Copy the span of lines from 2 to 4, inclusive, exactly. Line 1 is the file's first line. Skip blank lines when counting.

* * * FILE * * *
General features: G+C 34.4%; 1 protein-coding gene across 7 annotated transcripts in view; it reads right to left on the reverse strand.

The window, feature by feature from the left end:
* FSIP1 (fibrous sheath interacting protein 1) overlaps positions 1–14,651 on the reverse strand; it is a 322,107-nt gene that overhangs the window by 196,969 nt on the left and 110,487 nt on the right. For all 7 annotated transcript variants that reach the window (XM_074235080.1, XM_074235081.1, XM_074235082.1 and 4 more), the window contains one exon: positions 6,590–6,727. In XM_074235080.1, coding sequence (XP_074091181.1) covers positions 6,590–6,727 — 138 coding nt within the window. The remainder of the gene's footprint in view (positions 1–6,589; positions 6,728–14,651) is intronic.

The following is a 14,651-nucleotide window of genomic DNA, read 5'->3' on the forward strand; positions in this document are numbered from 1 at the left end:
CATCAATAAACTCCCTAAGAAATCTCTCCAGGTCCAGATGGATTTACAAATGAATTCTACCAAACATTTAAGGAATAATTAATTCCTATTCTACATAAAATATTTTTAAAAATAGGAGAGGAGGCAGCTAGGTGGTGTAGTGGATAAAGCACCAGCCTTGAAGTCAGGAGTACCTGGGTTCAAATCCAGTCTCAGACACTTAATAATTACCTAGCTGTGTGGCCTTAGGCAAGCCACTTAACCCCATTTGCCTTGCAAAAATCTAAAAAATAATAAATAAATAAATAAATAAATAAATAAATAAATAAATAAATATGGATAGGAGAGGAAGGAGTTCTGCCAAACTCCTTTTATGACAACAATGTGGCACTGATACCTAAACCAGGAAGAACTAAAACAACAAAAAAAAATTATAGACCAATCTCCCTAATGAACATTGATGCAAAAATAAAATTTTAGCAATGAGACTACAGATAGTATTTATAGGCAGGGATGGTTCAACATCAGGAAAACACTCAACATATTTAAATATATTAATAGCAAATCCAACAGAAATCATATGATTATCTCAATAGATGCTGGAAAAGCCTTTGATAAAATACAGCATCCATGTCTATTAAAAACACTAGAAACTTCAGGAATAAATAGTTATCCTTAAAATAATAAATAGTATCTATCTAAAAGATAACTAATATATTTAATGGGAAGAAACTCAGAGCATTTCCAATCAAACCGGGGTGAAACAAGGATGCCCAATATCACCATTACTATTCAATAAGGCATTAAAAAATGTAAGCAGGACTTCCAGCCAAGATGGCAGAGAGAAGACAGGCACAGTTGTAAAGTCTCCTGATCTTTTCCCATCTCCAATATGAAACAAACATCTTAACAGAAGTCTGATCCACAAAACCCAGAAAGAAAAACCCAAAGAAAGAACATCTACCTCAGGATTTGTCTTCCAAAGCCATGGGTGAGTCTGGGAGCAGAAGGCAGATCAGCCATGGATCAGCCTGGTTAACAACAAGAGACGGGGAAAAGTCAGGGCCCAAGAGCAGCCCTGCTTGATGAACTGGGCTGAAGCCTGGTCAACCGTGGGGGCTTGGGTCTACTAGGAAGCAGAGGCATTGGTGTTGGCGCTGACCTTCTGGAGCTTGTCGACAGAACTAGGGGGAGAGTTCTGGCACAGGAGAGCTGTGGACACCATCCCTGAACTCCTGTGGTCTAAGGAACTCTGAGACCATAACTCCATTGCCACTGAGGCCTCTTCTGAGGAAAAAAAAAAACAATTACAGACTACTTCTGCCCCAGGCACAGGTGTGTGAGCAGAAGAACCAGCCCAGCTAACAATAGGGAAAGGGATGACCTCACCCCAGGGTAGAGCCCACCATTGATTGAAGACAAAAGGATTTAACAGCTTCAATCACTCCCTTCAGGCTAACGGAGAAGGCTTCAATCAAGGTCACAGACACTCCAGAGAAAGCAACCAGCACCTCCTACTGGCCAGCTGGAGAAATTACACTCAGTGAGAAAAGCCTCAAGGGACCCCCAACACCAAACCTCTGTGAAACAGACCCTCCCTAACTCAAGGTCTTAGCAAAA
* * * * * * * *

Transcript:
The window, feature by feature from the left end:
* FSIP1 (fibrous sheath interacting protein 1) overlaps positions 1–14,651 on the reverse strand; it is a 322,107-nt gene that overhangs the window by 196,969 nt on the left and 110,487 nt on the right. For all 7 annotated transcript variants that reach the window (XM_074235080.1, XM_074235081.1, XM_074235082.1 and 4 more), the window contains one exon: positions 6,590–6,727. In XM_074235080.1, coding sequence (XP_074091181.1) covers positions 6,590–6,727 — 138 coding nt within the window. The remainder of the gene's footprint in view (positions 1–6,589; positions 6,728–14,651) is intronic.

The following is a 14,651-nucleotide window of genomic DNA, read 5'->3' on the forward strand; positions in this document are numbered from 1 at the left end: